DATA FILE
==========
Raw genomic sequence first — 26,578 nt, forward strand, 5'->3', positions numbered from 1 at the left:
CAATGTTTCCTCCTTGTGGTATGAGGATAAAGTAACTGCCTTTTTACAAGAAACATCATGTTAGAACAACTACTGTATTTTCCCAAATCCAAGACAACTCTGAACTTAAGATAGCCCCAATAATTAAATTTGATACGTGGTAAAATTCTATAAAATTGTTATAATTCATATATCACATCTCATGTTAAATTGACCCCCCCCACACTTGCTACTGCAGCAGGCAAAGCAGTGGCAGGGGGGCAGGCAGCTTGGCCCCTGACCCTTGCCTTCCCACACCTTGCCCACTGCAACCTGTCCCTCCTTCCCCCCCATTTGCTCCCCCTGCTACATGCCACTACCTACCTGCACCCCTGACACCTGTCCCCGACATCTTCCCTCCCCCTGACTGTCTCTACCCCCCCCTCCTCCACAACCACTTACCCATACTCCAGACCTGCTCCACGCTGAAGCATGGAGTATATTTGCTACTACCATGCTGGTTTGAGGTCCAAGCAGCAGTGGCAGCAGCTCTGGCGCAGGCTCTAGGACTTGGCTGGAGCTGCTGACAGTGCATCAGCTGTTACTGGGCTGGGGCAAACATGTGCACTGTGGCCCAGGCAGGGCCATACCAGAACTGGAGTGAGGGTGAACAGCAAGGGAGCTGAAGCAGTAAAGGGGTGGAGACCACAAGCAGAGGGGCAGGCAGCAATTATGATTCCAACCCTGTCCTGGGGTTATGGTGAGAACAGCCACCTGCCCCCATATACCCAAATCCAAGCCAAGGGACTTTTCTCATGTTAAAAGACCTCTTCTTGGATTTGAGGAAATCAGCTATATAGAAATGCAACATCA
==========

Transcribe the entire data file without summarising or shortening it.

Raw genomic sequence first — 26,578 nt, forward strand, 5'->3', positions numbered from 1 at the left:
CAATGTTTCCTCCTTGTGGTATGAGGATAAAGTAACTGCCTTTTTACAAGAAACATCATGTTAGAACAACTACTGTATTTTCCCAAATCCAAGACAACTCTGAACTTAAGATAGCCCCAATAATTAAATTTGATACGTGGTAAAATTCTATAAAATTGTTATAATTCATATATCACATCTCATGTTAAATTGACCCCCCCCACACTTGCTACTGCAGCAGGCAAAGCAGTGGCAGGGGGGCAGGCAGCTTGGCCCCTGACCCTTGCCTTCCCACACCTTGCCCACTGCAACCTGTCCCTCCTTCCCCCCCATTTGCTCCCCCTGCTACATGCCACTACCTACCTGCACCCCTGACACCTGTCCCCGACATCTTCCCTCCCCCTGACTGTCTCTACCCCCCCCTCCTCCACAACCACTTACCCATACTCCAGACCTGCTCCACGCTGAAGCATGGAGTATATTTGCTACTACCATGCTGGTTTGAGGTCCAAGCAGCAGTGGCAGCAGCTCTGGCGCAGGCTCTAGGACTTGGCTGGAGCTGCTGACAGTGCATCAGCTGTTACTGGGCTGGGGCAAACATGTGCACTGTGGCCCAGGCAGGGCCATACCAGAACTGGAGTGAGGGTGAACAGCAAGGGAGCTGAAGCAGTAAAGGGGTGGAGACCACAAGCAGAGGGGCAGGCAGCAATTATGATTCCAACCCTGTCCTGGGGTTATGGTGAGAACAGCCACCTGCCCCCATATACCCAAATCCAAGCCAAGGGACTTTTCTCATGTTAAAAGACCTCTTCTTGGATTTGAGGAAATCAGCTATATAGAAATGCAACATCA